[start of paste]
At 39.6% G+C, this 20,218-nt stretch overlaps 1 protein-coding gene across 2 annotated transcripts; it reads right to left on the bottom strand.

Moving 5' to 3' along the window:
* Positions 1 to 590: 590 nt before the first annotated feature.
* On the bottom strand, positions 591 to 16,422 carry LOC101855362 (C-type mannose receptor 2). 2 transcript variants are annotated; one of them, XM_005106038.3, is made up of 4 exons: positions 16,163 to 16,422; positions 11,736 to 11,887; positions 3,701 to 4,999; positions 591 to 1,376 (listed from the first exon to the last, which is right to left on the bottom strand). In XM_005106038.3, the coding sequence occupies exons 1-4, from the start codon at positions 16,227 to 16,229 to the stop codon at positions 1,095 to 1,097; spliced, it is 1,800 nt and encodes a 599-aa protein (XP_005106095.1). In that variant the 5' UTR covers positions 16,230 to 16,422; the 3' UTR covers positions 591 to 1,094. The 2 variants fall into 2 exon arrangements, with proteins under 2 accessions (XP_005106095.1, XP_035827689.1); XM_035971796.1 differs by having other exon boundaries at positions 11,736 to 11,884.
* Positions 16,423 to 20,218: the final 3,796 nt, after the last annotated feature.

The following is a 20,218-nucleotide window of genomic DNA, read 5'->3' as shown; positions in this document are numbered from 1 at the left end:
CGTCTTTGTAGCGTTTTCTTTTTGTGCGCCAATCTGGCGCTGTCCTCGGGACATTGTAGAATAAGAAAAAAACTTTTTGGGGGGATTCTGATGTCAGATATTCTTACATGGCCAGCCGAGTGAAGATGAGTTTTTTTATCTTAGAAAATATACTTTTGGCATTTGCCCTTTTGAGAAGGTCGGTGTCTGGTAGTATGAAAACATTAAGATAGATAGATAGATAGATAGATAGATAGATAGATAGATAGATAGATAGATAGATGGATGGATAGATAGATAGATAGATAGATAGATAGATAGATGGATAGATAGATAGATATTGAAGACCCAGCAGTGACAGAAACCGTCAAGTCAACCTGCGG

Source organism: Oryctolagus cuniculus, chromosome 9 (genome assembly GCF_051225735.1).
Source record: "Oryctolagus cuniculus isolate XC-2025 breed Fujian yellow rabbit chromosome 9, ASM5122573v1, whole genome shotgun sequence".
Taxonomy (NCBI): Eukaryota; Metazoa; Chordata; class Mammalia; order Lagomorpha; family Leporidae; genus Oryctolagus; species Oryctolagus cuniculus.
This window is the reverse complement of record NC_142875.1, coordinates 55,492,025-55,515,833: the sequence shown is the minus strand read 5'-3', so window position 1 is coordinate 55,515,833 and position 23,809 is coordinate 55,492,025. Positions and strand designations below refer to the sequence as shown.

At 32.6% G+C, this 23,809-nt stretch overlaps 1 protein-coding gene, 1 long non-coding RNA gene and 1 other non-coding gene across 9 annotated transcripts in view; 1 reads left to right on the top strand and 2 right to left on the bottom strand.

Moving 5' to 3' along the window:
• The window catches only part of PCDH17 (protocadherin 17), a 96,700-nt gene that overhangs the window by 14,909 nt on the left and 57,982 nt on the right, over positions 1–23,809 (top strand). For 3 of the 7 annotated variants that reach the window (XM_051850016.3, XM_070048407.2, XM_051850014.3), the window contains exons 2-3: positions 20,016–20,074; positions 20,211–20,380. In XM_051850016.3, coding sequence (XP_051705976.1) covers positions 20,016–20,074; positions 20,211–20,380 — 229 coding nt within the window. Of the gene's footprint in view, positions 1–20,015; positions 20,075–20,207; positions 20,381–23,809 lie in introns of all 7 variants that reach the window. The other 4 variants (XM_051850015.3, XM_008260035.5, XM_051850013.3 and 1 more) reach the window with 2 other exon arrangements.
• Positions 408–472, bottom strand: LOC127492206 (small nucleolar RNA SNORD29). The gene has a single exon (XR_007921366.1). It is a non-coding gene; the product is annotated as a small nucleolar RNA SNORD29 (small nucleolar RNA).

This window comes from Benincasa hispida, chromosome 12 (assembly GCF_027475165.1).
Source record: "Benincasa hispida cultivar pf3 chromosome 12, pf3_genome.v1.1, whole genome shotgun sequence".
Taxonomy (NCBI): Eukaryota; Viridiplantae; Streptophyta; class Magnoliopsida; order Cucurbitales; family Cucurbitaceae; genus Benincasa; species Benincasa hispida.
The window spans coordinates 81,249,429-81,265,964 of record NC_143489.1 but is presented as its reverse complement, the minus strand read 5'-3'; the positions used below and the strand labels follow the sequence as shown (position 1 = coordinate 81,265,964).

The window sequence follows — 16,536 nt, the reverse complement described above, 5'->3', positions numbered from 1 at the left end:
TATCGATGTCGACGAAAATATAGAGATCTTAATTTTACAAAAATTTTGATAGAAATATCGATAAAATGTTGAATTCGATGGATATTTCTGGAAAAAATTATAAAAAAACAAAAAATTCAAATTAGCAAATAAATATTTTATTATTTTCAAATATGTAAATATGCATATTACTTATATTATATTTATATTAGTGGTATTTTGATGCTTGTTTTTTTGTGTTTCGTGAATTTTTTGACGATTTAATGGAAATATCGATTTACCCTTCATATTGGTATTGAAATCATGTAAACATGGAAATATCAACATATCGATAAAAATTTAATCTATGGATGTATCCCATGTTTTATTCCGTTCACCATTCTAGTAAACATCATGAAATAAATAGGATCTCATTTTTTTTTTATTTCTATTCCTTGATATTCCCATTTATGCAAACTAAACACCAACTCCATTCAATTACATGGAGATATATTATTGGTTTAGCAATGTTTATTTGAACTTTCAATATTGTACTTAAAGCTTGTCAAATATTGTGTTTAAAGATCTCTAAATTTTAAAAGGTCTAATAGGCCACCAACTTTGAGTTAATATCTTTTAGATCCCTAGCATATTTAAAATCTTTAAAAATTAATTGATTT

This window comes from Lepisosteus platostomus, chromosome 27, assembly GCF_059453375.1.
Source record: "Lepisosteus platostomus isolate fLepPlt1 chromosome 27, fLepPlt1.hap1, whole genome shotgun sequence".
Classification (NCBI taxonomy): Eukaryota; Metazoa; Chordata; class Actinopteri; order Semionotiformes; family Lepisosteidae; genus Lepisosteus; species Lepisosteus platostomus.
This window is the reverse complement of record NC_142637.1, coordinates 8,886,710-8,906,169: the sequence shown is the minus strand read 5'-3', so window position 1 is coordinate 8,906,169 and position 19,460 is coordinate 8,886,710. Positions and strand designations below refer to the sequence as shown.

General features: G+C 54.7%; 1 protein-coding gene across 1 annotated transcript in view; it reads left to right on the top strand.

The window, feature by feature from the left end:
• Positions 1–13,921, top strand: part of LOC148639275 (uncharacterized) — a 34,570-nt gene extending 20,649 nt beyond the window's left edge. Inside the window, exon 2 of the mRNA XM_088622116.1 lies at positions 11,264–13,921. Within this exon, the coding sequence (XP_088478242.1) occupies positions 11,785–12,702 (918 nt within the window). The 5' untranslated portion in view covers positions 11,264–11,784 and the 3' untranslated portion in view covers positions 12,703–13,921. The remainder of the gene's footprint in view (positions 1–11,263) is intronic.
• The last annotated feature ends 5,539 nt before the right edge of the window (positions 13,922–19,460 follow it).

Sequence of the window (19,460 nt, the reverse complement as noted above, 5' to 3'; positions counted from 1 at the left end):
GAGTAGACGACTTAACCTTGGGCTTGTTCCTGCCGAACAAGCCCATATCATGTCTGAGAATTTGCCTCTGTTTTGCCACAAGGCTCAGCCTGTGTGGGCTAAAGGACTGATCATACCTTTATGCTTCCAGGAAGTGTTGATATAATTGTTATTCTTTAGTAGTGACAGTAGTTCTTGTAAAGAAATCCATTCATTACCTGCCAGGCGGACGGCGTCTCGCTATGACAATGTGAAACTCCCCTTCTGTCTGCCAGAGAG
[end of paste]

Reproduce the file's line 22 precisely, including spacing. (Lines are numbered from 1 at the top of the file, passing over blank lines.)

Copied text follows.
This window comes from Lepisosteus platostomus, chromosome 27, assembly GCF_059453375.1.